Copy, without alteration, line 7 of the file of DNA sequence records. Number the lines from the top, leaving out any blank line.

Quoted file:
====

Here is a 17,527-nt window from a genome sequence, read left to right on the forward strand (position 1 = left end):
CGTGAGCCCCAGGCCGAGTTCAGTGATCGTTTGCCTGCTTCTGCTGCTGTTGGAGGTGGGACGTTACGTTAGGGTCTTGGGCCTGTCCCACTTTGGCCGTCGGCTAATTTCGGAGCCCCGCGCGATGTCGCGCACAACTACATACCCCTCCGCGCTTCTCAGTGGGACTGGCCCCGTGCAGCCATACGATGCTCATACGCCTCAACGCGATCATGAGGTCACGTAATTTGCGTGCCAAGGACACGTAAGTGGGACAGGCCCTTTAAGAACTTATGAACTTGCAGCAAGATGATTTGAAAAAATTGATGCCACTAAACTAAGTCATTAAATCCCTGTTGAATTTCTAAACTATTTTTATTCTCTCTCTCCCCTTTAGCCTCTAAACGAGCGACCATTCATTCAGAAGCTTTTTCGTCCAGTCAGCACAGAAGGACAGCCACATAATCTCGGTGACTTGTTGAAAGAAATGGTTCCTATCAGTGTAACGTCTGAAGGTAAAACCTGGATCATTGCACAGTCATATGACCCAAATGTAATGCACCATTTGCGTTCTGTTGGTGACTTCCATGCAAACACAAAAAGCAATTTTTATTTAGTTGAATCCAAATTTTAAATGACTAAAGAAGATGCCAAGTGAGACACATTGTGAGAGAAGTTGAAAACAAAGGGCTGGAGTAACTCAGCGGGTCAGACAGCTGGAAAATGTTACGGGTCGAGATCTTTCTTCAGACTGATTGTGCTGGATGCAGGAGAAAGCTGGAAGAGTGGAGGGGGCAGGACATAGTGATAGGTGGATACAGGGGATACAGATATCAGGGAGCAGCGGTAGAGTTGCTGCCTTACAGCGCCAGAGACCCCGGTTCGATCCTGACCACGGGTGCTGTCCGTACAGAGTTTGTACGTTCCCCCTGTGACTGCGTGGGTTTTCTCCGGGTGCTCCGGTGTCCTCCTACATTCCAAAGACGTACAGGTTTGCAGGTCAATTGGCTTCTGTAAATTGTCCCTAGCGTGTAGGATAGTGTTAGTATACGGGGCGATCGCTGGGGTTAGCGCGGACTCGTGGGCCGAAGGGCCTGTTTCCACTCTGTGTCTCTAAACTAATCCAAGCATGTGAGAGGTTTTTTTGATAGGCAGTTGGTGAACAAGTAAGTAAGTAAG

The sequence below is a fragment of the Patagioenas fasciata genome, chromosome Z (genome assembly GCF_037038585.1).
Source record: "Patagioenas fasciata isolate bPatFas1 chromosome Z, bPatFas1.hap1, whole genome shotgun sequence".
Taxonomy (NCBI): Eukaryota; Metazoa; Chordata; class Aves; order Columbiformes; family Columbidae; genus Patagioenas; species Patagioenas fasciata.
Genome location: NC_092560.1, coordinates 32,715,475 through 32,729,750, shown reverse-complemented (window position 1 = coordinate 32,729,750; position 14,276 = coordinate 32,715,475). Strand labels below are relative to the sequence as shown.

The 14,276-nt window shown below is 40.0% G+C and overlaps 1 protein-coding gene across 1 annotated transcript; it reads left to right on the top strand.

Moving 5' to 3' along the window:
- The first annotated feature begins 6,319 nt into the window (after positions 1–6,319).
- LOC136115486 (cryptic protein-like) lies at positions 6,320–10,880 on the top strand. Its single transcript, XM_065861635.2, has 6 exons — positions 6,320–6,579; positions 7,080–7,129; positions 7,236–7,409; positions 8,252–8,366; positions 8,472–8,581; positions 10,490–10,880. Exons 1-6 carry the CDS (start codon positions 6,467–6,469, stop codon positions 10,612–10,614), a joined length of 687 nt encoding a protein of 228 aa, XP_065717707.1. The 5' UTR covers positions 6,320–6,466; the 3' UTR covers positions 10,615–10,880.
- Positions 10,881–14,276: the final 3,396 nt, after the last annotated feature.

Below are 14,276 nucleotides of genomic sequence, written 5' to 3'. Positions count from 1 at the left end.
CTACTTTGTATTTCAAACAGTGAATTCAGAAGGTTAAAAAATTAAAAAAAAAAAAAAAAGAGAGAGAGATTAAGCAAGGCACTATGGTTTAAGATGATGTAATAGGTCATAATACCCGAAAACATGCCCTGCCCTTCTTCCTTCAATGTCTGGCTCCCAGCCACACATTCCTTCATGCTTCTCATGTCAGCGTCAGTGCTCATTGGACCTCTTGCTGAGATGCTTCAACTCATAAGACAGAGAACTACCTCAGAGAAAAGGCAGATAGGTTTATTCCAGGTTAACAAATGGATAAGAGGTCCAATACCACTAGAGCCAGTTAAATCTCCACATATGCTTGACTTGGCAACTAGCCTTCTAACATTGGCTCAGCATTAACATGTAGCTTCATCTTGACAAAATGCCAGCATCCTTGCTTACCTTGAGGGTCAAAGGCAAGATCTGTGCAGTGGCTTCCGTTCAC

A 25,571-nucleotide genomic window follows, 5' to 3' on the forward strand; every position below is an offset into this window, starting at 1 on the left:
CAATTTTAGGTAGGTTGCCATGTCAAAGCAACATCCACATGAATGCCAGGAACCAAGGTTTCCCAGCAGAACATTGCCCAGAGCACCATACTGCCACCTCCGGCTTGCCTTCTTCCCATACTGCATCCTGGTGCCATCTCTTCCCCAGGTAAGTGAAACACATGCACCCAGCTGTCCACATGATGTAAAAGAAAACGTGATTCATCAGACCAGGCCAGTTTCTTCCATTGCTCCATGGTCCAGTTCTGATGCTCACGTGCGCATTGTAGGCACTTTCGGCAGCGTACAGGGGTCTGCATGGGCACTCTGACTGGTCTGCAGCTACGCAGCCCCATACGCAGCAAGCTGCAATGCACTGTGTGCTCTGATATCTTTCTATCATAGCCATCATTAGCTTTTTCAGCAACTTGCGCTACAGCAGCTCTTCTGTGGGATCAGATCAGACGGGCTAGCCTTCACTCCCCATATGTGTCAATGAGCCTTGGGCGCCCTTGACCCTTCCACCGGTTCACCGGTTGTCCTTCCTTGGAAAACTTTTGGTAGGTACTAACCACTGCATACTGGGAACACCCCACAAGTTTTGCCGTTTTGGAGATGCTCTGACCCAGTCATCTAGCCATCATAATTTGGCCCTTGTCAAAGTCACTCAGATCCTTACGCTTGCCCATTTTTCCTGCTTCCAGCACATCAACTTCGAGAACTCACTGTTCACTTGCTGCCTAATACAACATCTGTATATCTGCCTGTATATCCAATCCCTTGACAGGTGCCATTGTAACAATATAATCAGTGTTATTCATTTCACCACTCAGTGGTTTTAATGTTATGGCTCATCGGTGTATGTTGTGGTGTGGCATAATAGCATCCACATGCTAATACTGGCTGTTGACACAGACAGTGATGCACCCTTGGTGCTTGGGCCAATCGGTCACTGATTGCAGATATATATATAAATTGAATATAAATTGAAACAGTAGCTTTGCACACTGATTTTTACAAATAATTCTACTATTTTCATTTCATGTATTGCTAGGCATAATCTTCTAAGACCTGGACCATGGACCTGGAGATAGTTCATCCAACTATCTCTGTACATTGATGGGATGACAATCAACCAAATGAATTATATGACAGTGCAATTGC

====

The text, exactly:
The 14,276-nt window shown below is 40.0% G+C and overlaps 1 protein-coding gene across 1 annotated transcript; it reads left to right on the top strand.